E. Gerald Corrigan, President, Federal Reserve Bank of New York
Statement by E. Gerald Corrigan, President, Federal Reserve Bank of New York, before the Committee on Banking, Housing, and Urban Affairs, U.S. Senate, May 15, 1991.
I am delighted to have this opportunity to appear before you to discuss again certain aspects of the ongoing efforts to reform and modernize the banking and financial system of the United States. In discussing these issues with you, I have, in words that Yogi Berra is alleged to have uttered, a sense of "deja vu all over again." What I mean by that, of course, is that we have been discussing these issues for years. But now the time has come to act--a sentiment that I know is widely shared among the members of this committee.
You have asked me to respond to several questions on the banking and commerce issue. While those questions are covered in the opening section of this statement, I have also included several observations on other aspects of the reform process as a whole, many of which bear on issues that I have discussed with this committee on earlier occasions.
In considering the specific question of banking and commerce as well as the larger question of reform of the banking system, it seems clear to me that the Congress is faced with a very difficult dilemma. On the one hand, the need for progressive reform is urgent, to put it mildly. On the other hand, the need for caution is equally strong, since so very much is at stake not only for the well-being of our financial system over time but also for the health and vitality of the economy at large. Striking the proper balance between progressive change and caution is not easy, but that goal is within reach. I might note at the outset that in my judgment permitting commercial firms to control banks fails on both counts. It is neither progressive nor cautious.
Banking and Commerce
As the committee knows, several weeks ago I appeared before the House Subcommittee on Telecommunications and Finance to discuss the banking-commerce question. At that time I submitted a rather lengthy statement. While I am sensitive to the appearance of placing before this committee what may be viewed as a rerun, I have attached to this statement that earlier testimony.(1) Even without the benefit of that lengthy statement, it will, I am sure, come as no surprise to you when I repeat my strong opposition to arrangements that would permit commercial firms to control banking institutions.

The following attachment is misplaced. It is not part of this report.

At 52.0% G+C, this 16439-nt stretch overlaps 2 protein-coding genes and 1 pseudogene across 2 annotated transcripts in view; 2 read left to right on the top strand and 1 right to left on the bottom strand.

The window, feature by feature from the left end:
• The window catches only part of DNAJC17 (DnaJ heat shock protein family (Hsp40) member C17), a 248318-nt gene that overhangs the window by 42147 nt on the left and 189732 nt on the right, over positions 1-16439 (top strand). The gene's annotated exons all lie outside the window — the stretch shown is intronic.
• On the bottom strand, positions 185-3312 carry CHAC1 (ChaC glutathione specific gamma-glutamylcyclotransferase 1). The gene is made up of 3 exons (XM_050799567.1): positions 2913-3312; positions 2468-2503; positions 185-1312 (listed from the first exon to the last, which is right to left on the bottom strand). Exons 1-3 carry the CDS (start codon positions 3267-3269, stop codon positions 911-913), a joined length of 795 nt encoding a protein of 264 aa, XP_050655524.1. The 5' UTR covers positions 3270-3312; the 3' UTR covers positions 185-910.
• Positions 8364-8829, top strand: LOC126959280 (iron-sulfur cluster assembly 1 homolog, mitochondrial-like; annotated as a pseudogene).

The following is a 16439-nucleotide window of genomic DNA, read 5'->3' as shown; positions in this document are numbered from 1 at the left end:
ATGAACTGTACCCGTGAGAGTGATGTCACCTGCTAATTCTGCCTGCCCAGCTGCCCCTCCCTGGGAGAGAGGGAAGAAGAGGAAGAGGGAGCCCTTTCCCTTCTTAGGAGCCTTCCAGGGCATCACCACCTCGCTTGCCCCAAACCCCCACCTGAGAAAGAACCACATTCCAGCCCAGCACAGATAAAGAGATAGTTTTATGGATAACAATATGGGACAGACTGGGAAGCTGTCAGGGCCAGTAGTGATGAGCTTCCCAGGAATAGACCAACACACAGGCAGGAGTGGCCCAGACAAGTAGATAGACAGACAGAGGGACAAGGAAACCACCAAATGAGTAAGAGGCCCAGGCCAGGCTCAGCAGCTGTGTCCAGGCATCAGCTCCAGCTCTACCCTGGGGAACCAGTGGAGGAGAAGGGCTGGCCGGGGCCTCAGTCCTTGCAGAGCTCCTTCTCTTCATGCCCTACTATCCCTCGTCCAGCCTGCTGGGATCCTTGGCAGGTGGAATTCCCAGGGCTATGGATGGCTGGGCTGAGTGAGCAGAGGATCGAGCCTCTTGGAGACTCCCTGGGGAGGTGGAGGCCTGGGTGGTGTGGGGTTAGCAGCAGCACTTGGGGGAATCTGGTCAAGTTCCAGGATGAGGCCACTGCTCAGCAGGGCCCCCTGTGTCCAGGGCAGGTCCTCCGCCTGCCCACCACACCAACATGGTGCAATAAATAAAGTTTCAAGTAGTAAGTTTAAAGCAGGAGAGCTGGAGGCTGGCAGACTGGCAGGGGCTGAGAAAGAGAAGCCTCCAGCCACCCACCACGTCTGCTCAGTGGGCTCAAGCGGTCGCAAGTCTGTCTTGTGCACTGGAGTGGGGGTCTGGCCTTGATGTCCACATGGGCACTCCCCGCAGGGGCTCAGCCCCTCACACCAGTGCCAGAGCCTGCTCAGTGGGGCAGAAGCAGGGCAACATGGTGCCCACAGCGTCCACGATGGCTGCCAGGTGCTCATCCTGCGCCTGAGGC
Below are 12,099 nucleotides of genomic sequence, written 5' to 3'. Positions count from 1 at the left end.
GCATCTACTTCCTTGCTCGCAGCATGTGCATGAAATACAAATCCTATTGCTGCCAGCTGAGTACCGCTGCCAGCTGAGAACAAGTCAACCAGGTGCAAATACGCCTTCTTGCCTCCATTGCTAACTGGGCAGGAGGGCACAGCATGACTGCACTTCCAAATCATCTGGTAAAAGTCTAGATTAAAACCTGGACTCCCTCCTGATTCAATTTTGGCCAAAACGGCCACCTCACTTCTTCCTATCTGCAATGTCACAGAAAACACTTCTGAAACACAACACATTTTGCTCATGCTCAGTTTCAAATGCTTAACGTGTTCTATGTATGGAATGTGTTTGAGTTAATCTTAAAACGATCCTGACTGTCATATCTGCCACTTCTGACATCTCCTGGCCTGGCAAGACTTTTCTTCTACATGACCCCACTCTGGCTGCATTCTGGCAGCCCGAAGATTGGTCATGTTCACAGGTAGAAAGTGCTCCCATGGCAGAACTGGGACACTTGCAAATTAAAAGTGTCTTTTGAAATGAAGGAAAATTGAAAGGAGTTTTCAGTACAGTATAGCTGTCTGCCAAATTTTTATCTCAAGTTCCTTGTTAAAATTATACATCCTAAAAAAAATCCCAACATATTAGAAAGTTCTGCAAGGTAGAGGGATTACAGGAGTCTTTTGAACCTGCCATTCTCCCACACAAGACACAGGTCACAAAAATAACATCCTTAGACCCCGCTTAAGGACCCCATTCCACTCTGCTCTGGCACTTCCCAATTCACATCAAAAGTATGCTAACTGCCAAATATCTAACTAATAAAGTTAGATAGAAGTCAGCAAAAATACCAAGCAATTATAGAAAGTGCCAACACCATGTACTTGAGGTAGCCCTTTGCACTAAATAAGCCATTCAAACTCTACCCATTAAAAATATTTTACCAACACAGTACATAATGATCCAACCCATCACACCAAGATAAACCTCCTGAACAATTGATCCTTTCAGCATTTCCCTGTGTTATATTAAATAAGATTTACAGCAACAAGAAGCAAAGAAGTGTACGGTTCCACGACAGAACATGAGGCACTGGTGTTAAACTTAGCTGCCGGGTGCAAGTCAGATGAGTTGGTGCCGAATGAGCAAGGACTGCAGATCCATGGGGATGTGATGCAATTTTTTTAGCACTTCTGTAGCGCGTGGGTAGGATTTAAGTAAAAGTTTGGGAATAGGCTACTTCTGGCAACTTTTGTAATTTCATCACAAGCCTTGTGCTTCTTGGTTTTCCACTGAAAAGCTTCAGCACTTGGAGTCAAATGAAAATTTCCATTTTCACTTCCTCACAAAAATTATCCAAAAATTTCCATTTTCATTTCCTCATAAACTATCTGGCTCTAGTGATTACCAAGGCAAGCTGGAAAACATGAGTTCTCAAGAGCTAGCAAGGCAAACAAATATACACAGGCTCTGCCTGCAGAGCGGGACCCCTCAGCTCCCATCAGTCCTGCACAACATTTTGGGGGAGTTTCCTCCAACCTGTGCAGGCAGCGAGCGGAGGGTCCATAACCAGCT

While that opposition is steadfast in current circumstances, I also have said on many occasions--including before this committee--that I am not opposed to providing a measure of greater flexibility in this area so long as the protections against control are not violated or threatened. In addition, I believe that the basic ground rules associated with passive investments in banking institutions are badly in need of clarification. In part, this need for clarification arises because the proliferation of new capital market instruments has made it very difficult to administer the existing rules in a setting in which there is a large gray area between investments of less than 5 percent for which control is presumed not to exist and investments of 25 percent or more for which control is presumed to exist. Of course, if such clarifications are made regarding passive investments in banking organizations, logic would suggest that the same ground rules should govern passive investments by bank holding companies in firms whose scope of activities fall outside the "closely related" test in the Bank Holding Company Act.
With that suggestion in mind, let me now turn to the specific questions posed by the committee regarding controlling investments in banking institutions by commercial firms.
1. Would allowing commercial firms to acquire and control banks bolster the capital base of the banking industry?
The answer to this question is unclear. Whether or not the capital base of the banking industry would be increased depends on several factors, including the nature of the investments, their size, how they are financed and, very importantly, whether the "added" capital results from double-leveraging of the existing capital base of the commercial firms making the investments. …